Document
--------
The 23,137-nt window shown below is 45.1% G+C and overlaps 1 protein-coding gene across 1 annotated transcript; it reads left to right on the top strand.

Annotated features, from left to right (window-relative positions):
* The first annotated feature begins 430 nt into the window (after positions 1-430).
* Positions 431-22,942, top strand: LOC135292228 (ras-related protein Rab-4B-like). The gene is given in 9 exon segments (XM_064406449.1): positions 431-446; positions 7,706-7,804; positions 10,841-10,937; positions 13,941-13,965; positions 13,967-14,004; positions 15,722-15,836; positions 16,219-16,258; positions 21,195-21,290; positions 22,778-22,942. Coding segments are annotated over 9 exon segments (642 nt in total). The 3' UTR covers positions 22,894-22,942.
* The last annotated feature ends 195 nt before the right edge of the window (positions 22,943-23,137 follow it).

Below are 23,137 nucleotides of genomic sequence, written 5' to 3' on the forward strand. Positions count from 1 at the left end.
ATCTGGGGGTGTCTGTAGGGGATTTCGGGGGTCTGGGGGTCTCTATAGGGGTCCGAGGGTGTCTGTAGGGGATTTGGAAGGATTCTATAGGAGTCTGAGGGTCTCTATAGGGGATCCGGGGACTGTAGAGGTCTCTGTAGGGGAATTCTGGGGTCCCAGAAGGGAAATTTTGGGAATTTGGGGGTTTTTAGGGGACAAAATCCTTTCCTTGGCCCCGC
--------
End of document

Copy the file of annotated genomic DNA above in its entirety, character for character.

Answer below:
The 23,137-nt window shown below is 45.1% G+C and overlaps 1 protein-coding gene across 1 annotated transcript; it reads left to right on the top strand.

Annotated features, from left to right (window-relative positions):
* The first annotated feature begins 430 nt into the window (after positions 1-430).
* Positions 431-22,942, top strand: LOC135292228 (ras-related protein Rab-4B-like). The gene is given in 9 exon segments (XM_064406449.1): positions 431-446; positions 7,706-7,804; positions 10,841-10,937; positions 13,941-13,965; positions 13,967-14,004; positions 15,722-15,836; positions 16,219-16,258; positions 21,195-21,290; positions 22,778-22,942. Coding segments are annotated over 9 exon segments (642 nt in total). The 3' UTR covers positions 22,894-22,942.
* The last annotated feature ends 195 nt before the right edge of the window (positions 22,943-23,137 follow it).

Below are 23,137 nucleotides of genomic sequence, written 5' to 3' on the forward strand. Positions count from 1 at the left end.
ATCTGGGGGTGTCTGTAGGGGATTTCGGGGGTCTGGGGGTCTCTATAGGGGTCCGAGGGTGTCTGTAGGGGATTTGGAAGGATTCTATAGGAGTCTGAGGGTCTCTATAGGGGATCCGGGGACTGTAGAGGTCTCTGTAGGGGAATTCTGGGGTCCCAGAAGGGAAATTTTGGGAATTTGGGGGTTTTTAGGGGACAAAATCCTTTCCTTGGCCCCGC